Addressing the town board, Woods offered, “If you want fewer and fewer of us to pay more and more of the tax burden then stay with the present code, otherwise this present code is flawed; it is regressive; it is too restrictive; and it’s counterproductive. I’d strongly recommend that the town board repeal the present ordinance map and bulk regulations, and return to the 1987 ordinance. It would be more practical to revise and update that code than to work backwards.”
Indeed, the majority of those who spoke Thursday backed a return to the 1987 zoning regulations and maps, while fine-tuning it to meet today’s needs.
Tom Edwards of White Sulphur Springs, said, “I go over this map [WSS map] and within 100 yards there’s three different zonings.” Edwards lauded the Parksville Hamlet Committee’s proposed map, saying, “Their map really simplifies things and I really like what they did there. I think the town board should go back to the ‘87 [map] and then we’ll take that and move ahead from there.”
Iris Borman of Swan Lake favors scrapping the new maps and charts altogether, and said, “The emphasis should not be on land, but rather on the marketing of this once beautiful land that we have here. I’d like to see a cohesive plan of what kind of businesses you feel would be appropriate for this area and then go out and market it. Then you can develop a zoning plan to accommodate not only the businesses, but also the people working there and the houses they’ll live in… and then you can have a more accurate idea of your tax base. “
Todd Gallo, whose family owns the improperly zoned Swan Lake Resort property talked about the two “major” boutique hotel developers he’s very recently attracted into talks, but subsequently lost to other property owners, due in- large-part to the R1 zoned land the old hotel sits on.
“The main thing when these guys come and talk to me [about building on and renovating the property] is the question: ‘What’s up with the zoning?’ [They say] You’re a non-conforming pre-existing structure as a hotel in a residential [zoned] town. So as far as marketing? I cannot market our place; I cannot market our investment, or our hotel as-is because we’re in an R1 zone.”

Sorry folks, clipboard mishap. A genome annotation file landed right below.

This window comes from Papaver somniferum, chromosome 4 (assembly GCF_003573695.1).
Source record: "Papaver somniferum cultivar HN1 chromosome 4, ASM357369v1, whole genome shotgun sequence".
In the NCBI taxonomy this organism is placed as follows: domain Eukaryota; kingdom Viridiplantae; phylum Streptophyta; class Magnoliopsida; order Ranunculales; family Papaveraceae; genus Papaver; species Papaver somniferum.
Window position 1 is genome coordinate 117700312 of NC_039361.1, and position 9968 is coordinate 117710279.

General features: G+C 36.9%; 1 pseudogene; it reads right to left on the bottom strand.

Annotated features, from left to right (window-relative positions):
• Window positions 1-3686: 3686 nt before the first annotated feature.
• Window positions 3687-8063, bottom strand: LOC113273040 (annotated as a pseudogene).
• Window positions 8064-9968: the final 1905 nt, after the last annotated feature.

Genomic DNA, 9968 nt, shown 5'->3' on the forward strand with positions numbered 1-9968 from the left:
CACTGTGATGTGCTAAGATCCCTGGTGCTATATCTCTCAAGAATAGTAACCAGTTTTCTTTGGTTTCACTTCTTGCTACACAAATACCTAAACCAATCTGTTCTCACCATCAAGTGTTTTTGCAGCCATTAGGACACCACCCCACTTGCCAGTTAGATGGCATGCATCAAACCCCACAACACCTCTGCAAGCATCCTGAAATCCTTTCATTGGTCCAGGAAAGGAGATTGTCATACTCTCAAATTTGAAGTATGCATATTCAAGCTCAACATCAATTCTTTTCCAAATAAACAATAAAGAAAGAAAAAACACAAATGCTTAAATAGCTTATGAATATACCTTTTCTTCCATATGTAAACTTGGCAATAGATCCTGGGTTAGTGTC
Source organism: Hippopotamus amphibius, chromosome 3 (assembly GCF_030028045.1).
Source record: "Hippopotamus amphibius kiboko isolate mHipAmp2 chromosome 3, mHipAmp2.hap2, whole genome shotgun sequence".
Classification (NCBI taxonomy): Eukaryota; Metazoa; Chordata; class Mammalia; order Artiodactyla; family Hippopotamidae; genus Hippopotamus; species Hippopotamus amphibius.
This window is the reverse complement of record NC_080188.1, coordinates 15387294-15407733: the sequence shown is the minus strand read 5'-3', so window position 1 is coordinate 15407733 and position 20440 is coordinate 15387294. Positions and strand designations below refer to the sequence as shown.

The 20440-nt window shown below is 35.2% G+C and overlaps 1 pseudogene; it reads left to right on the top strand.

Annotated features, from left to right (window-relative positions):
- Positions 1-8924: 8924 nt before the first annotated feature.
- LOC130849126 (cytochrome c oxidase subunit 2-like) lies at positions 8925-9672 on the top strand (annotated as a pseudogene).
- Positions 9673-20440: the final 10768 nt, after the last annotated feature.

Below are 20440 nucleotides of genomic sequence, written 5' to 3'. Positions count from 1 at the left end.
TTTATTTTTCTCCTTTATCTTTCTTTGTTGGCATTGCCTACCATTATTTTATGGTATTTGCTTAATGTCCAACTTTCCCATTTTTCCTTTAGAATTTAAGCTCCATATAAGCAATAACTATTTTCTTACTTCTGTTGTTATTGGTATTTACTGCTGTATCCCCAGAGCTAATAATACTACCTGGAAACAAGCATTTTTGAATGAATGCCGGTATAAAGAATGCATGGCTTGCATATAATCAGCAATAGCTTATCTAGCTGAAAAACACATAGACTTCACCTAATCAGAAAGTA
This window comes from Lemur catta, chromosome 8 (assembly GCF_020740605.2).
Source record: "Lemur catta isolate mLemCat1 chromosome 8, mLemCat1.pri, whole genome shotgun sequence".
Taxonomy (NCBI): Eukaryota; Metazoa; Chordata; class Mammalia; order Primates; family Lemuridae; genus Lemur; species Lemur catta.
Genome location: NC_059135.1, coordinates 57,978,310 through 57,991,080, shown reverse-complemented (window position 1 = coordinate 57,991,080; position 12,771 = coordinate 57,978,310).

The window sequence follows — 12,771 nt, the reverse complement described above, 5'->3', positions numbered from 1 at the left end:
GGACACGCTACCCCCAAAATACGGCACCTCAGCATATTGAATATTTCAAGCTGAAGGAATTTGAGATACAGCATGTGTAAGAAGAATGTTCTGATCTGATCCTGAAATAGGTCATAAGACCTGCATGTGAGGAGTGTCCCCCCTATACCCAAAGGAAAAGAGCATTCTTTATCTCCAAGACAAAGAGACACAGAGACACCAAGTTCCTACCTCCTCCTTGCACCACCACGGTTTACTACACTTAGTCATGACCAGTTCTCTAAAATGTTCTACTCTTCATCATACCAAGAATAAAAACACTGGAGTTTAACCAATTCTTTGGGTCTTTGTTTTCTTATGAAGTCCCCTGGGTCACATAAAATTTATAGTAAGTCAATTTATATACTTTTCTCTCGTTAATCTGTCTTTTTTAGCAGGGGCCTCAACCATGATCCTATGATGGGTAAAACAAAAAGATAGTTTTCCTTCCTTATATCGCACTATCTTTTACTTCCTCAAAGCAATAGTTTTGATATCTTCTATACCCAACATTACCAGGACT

Continued Gallo, “My family has been committed here for 23 years. We’ve invested some $30 million into this area alone.”
Gallo talked about being in the same boat as everyone else in the audience in regards to the zoning issues, and added, “We cannot go on like this. We have to invite any type of development now, rather than shun them away… which I think we’ve unfortunately done.”
Said Barbuti, “I think that the decision that the board clearly has to make is whether the old (1987) plan would be a quicker plan to fix, or if the new (2011) plan is quicker to fix, because we need to be able to be ready [to make necessary changes] tomorrow so that whatever we do we have to set a timetable that says that this process will be over within a year.”
Asked what was next, Barbuti offered, “Next we’ll be bringing this all before the board; whether to rescind the 2011 changes or not.”
Regarding the overwhelming sentiment to go back to the old 1987 maps and bulk charts, Barbuti said, “It was my sense in the first place to go back to the old map, but I wanted to make sure that was the right direction to go, and from what I heard tonight… regardless, it’s going to be a lot of work.”
The issue will be brought up again at the April 1 town board meeting.